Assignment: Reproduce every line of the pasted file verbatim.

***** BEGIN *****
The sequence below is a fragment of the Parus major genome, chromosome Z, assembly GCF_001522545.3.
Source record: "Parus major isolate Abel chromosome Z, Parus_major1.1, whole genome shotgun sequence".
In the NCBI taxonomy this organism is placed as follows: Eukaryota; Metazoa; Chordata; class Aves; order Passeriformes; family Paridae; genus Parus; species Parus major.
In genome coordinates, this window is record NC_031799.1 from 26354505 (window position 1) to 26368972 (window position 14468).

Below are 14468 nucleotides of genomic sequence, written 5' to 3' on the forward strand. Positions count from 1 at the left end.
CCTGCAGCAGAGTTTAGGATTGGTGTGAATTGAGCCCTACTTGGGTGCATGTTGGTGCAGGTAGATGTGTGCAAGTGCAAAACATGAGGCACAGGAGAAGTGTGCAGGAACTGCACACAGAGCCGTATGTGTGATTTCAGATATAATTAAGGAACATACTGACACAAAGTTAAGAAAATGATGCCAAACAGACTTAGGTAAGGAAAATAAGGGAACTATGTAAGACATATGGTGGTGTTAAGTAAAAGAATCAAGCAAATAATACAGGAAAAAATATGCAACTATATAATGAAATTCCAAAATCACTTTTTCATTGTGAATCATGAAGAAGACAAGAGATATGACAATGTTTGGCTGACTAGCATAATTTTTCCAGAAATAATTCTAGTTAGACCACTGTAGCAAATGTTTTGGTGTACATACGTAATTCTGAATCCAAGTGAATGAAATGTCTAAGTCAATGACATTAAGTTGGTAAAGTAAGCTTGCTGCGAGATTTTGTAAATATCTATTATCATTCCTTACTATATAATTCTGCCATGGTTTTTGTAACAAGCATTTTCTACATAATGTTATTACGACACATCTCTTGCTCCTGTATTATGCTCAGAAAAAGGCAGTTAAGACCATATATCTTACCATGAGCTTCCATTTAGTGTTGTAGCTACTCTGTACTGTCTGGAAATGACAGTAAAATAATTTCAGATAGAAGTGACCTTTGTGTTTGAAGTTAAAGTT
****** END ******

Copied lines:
The sequence below is a fragment of the Parus major genome, chromosome Z, assembly GCF_001522545.3.
Source record: "Parus major isolate Abel chromosome Z, Parus_major1.1, whole genome shotgun sequence".
In the NCBI taxonomy this organism is placed as follows: Eukaryota; Metazoa; Chordata; class Aves; order Passeriformes; family Paridae; genus Parus; species Parus major.
In genome coordinates, this window is record NC_031799.1 from 26354505 (window position 1) to 26368972 (window position 14468).

Below are 14468 nucleotides of genomic sequence, written 5' to 3' on the forward strand. Positions count from 1 at the left end.
CCTGCAGCAGAGTTTAGGATTGGTGTGAATTGAGCCCTACTTGGGTGCATGTTGGTGCAGGTAGATGTGTGCAAGTGCAAAACATGAGGCACAGGAGAAGTGTGCAGGAACTGCACACAGAGCCGTATGTGTGATTTCAGATATAATTAAGGAACATACTGACACAAAGTTAAGAAAATGATGCCAAACAGACTTAGGTAAGGAAAATAAGGGAACTATGTAAGACATATGGTGGTGTTAAGTAAAAGAATCAAGCAAATAATACAGGAAAAAATATGCAACTATATAATGAAATTCCAAAATCACTTTTTCATTGTGAATCATGAAGAAGACAAGAGATATGACAATGTTTGGCTGACTAGCATAATTTTTCCAGAAATAATTCTAGTTAGACCACTGTAGCAAATGTTTTGGTGTACATACGTAATTCTGAATCCAAGTGAATGAAATGTCTAAGTCAATGACATTAAGTTGGTAAAGTAAGCTTGCTGCGAGATTTTGTAAATATCTATTATCATTCCTTACTATATAATTCTGCCATGGTTTTTGTAACAAGCATTTTCTACATAATGTTATTACGACACATCTCTTGCTCCTGTATTATGCTCAGAAAAAGGCAGTTAAGACCATATATCTTACCATGAGCTTCCATTTAGTGTTGTAGCTACTCTGTACTGTCTGGAAATGACAGTAAAATAATTTCAGATAGAAGTGACCTTTGTGTTTGAAGTTAAAGTT